Su-Shee
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FOSS only since 1993. Privately and earning my money with.

Technical questions aside - it's a political issue to me.

And as I don't game, it always was not that difficult, I rarely missed something.

I consider GPL, BSD, Apache, CC and several other licences as "free and open" enough for my political opinion and definition of "free and open".

Nevertheless, I support models like Trolltec's dual licensing model for Qt or think that distributors are a good thing, because they employ whole bunches of Open Source guys/gals.

And I support open and free licensing everywhere else - Open Access for scientific publications for example.

Open Foo is just my thing.
 
Old 10-02-2007, 08:03 AM   #12
b0uncer
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I usually like to get my work done (rather than tinker with different installers, old websites, gloomy download servers or foreign-language instructions), especially when I'm at work (and not playing around). Therefore I'll use the best software available to me; I don't see any particular reason to use a crappy software just because it's free or open in some way, if there is a really working solution around the corner. Money is another matter; I dislike paying tons for a program that I use sometimes, and if there is a low- or non-cost alternative, I do consider it. So it's a little difficult to say I only use FOSS or I only use proprietary software, or I think one is better for me than the other. Whatever suits me best in the current situation is what I choose..

Then again, when I have spare time I hardly force myself to use proprietary software. It's more fun, among other things, to use FOSS alternatives. So it depends also on what I'm doing; I would never think about using a proprietary IRC client (if there was any), but I would also never think about spending ten times longer at work just to be able to install&run some GNU programs where I could use something that is already working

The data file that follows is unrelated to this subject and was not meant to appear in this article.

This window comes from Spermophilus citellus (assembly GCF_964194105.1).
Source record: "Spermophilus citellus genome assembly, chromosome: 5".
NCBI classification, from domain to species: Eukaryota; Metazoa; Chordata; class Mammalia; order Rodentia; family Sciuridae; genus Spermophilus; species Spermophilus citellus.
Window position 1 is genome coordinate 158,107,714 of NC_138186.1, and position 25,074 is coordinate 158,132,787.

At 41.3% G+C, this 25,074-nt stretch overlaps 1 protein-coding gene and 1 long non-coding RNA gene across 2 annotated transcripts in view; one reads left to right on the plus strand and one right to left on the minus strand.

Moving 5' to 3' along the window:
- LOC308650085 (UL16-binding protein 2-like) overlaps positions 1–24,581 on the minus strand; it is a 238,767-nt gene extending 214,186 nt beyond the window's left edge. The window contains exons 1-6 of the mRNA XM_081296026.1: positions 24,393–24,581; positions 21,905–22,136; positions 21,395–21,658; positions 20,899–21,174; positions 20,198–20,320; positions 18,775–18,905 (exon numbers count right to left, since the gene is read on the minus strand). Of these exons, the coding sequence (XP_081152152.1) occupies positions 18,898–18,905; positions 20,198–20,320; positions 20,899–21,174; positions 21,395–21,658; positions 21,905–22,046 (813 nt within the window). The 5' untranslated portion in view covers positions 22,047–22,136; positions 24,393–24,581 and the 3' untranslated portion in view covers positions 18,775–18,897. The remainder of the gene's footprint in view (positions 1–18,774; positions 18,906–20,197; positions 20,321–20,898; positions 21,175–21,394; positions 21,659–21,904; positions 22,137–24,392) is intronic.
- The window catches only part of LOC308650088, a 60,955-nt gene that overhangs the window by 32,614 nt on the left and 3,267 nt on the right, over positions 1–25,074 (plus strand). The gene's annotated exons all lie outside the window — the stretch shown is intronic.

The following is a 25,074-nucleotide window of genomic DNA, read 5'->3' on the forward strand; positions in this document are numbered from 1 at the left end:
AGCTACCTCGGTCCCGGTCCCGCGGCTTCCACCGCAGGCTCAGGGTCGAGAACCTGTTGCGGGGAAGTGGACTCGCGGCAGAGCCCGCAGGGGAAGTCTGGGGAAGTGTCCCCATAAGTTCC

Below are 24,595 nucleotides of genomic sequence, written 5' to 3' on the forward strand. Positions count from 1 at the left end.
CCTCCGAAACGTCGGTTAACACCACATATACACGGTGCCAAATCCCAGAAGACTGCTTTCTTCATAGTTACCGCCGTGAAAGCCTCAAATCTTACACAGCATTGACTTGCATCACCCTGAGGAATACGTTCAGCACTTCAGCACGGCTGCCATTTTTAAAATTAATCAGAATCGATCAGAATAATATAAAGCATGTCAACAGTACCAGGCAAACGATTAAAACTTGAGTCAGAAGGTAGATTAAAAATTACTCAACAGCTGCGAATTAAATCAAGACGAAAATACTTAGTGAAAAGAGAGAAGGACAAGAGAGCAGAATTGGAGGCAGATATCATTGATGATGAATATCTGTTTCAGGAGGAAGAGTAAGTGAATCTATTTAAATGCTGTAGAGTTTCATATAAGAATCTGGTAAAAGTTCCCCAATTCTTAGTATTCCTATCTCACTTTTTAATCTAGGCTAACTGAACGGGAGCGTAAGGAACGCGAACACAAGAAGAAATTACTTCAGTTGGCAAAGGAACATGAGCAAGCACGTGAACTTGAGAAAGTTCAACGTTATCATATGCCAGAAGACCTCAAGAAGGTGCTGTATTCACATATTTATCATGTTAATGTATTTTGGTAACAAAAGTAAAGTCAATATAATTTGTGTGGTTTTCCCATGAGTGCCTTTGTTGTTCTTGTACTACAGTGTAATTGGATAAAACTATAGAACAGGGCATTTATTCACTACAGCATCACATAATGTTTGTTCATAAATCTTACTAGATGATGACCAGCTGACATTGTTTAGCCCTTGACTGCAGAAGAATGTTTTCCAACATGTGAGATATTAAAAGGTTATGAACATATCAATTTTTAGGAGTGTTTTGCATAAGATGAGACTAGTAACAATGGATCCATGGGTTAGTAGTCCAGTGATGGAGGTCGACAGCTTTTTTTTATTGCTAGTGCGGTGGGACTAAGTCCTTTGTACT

Old 02-11-2008, 05:00 AM   #13
MikeP
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I think the poll results speak for themselves. The greater number of us would prefer FOSS, and it would appear that extends beyond just application and utility packages, it reaches as far as hardware drivers too, which just so happen to be one of the issues people have when trying Linux for the first time. Consider printers, scanners, 56k modems, peripheral devices, generation 2 ipods, there are literally hundreds of hardware devices that are not supported because of vendor disinterest, not to mention graphics drivers, high def audio and even bios updates.

Personally, I went out of my way to find FOSS equivalents to the windows programs I paid so much money for, and by and large, I have found more than 90% of them in FOSS, though it took me the better part of 12 months to get there. The remaining 10%, I can live without until I find another useful tool, but overshadowing all of that is the Out Of The Box experience for total hardware support being less than adequate when certain chip makers refuse to assist the open source developers with drivers.